The Commissioners can’t predict what is going to happen in the future no matter what is stated, we need to vote on the proposal at hand. 

Commissioner Lisonbee commented he understands the subdivision layout can change but the high density on the south west corner has to drive through the R-1-8 homes to get to them and people aren’t going to buy the nicer homes if they have to deal with the traffic of the high density.

To summarize, we need to vote only on the proposal in front of us and remember what our vision and purpose is.  He stated he would like to be in a community with only single family homes so when

La Verkin does grow it’s with long term residences.  He is in no rush to grow and feels that when it does happen it should be holistically in small phases to meet the demand. 

The Planning Commission represents the citizens and he does not feel the community is asking for this.

Interstate Rock Products does care about their property and wants to do the right thing and wants it to work for the City, he feels they would be great partners and respects that but at the same time he doesn’t think this is what the community is asking for. 


Commissioner Howard stated he does have confidence in Interstate Rock and likes the other projects they have done and he hopes they will develop the property.  He is concerned about the high density and the bottle neck with the traffic coming into the town homes.  Everyone he has talked to has concerns with the high density as well.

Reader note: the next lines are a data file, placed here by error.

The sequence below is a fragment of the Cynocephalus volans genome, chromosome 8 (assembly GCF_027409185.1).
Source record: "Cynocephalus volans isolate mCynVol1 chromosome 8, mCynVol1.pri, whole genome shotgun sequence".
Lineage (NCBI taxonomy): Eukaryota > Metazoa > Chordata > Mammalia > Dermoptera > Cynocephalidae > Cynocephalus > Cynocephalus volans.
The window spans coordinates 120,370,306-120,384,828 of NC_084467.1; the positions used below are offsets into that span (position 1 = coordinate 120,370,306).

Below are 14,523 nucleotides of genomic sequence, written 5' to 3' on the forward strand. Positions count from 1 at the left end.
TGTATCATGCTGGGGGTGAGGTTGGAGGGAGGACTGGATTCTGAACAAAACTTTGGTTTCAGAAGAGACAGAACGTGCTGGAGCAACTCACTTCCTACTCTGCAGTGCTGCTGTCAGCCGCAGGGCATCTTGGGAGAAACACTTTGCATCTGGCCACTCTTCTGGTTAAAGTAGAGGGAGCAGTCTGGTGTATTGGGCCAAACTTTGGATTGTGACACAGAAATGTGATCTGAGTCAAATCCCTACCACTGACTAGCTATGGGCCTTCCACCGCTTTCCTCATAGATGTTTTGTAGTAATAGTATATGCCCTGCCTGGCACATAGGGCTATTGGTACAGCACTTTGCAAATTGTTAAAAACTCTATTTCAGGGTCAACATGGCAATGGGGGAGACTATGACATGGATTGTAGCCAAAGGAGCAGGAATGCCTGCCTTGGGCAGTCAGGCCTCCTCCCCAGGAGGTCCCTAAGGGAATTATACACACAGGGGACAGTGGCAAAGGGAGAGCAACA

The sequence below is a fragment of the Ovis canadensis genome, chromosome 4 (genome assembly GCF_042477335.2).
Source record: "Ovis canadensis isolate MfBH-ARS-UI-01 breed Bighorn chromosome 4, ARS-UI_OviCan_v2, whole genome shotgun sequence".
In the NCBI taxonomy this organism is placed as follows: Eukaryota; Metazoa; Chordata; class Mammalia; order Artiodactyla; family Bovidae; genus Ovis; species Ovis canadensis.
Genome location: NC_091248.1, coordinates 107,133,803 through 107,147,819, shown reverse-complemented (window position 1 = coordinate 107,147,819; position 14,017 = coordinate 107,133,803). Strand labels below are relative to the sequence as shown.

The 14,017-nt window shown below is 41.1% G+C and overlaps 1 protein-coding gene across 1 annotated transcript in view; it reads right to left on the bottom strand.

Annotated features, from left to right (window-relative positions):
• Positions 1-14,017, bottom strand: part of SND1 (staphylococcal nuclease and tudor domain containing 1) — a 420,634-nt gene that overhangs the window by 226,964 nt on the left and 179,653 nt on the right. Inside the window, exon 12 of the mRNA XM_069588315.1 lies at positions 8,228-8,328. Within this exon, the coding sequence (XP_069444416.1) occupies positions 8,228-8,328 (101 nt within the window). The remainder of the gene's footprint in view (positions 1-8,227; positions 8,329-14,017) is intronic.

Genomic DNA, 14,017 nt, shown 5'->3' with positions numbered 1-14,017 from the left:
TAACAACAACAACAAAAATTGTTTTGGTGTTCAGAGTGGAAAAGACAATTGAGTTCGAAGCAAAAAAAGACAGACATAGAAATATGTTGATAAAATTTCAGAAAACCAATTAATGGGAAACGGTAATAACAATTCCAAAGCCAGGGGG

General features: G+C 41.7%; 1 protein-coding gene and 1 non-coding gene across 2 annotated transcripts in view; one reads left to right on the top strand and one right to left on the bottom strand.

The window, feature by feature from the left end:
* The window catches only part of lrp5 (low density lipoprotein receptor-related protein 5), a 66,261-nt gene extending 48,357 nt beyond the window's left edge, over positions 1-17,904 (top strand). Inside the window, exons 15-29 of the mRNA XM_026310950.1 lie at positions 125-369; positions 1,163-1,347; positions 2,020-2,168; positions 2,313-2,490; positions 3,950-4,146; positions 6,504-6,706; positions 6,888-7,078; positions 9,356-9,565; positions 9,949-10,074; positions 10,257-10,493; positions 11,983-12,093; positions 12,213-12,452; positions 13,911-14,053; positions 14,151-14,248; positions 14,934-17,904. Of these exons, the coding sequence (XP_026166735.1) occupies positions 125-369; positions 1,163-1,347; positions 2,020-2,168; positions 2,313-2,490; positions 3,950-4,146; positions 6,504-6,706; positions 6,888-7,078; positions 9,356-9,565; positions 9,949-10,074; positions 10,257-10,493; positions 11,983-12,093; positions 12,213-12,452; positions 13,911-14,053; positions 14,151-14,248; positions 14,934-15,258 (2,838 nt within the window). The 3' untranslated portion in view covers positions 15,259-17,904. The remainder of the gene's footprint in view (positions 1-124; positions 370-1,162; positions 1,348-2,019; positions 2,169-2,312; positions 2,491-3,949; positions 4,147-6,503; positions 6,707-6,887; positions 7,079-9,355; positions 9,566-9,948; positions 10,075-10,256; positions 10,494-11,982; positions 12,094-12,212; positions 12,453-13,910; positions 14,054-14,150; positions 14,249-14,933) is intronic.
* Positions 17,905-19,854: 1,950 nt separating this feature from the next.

Commissioner Andregg commented dealing with the high density has been the biggest issue with this project.  The Commissioners seem to have mixed feelings about the project.  Should the decision be made tonight or at another meeting?


The role of the Planning Commission and the City Council in proposals such as this was explained as was the different options for approval or denial for this motion. 


Motion was made by Commissioner Steve Lisonbee to deny approval to an Ordinance amending the City Zoning Map of and for the City of La Verkin,


Commissioner Michael Hinckley is abstaining from voting due to conflict of interest.  He feels his property is too close to the project. 


Motion dies for lack of second.


Motion was made by Commissioner Hugh Howard to approve an Ordinance amending the City Zoning Map of and for the City of La Verkin, rezoning from Residential Agricultural to either Retail Commercial, One-Family residential, or Public Facilities Zone but denying the rezoning from Residential Agricultural to Multiple-Family residential-certain parcels of Interstate Rock property, second by Commissioner Steve Lisonbee.  Motion carried. 


2.                  Presentation and discussion of road between 200 South and 300 South

Commissioner Andregg stated this item is a discussion only item.  No decision will be made at this meeting.


Derek passed around a handout.  The first page shows the area being discussed.  Scott Stratton has a proposed building lot.  He is interested in having the City abandon the old Master Road Plan and the parcel of property the City has that runs through the building lot making the lot a flag lot with access off of 300 South. 

The second page is a different view of the property.  It is the flat area north of Mayor Kerry Gubler’s home and is the only buildable area there that will not affect the Hillside Ordinance.